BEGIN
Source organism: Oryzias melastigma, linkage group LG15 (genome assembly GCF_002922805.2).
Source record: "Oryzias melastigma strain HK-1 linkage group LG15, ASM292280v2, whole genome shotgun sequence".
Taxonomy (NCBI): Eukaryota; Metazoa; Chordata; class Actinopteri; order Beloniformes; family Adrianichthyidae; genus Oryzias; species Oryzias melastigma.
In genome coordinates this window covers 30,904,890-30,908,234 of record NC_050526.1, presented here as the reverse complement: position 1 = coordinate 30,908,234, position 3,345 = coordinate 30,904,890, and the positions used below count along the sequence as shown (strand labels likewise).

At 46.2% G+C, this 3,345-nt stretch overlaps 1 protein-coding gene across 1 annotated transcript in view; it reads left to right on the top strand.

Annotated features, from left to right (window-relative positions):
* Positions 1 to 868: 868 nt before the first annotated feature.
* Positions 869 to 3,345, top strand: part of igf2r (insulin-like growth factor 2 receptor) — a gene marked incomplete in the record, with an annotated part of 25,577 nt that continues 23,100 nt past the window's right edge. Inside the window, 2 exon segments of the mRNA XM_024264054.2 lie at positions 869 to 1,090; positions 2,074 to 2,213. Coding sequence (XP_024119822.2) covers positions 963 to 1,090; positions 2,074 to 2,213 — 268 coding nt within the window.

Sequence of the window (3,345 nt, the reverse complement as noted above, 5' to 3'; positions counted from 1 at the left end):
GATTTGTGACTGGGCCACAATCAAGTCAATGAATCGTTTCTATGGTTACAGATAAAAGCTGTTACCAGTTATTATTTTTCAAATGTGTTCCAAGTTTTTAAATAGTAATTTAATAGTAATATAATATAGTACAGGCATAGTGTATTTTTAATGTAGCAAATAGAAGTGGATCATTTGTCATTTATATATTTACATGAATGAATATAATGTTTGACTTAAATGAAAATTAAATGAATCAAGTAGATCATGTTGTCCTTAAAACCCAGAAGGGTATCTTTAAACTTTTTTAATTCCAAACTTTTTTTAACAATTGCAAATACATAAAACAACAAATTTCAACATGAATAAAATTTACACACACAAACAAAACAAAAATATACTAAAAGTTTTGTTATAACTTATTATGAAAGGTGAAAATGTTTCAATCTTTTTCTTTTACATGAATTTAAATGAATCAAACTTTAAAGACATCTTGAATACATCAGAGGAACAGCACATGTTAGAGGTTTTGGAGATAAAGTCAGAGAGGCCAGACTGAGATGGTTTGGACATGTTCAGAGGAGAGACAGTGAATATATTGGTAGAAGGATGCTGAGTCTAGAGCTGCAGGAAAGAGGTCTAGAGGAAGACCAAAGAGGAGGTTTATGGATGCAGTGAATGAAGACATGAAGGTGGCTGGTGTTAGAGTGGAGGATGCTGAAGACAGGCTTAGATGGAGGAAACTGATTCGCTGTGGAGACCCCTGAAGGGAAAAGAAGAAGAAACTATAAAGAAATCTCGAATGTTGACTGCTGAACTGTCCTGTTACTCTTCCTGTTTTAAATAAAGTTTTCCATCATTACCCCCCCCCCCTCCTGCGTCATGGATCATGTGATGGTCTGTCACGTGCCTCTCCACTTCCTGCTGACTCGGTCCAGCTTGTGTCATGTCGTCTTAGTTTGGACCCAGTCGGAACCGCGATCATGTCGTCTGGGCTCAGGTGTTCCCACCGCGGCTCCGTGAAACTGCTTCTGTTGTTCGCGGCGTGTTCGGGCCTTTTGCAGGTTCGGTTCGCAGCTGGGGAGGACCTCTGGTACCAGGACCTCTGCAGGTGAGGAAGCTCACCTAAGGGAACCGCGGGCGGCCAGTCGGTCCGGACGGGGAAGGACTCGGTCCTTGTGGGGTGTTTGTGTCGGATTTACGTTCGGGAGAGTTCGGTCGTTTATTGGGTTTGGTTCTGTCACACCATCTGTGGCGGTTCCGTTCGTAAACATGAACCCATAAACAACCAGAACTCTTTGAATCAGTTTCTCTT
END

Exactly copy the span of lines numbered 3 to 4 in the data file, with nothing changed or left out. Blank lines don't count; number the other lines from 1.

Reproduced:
Taxonomy (NCBI): Eukaryota; Metazoa; Chordata; class Actinopteri; order Beloniformes; family Adrianichthyidae; genus Oryzias; species Oryzias melastigma.
In genome coordinates this window covers 30,904,890-30,908,234 of record NC_050526.1, presented here as the reverse complement: position 1 = coordinate 30,908,234, position 3,345 = coordinate 30,904,890, and the positions used below count along the sequence as shown (strand labels likewise).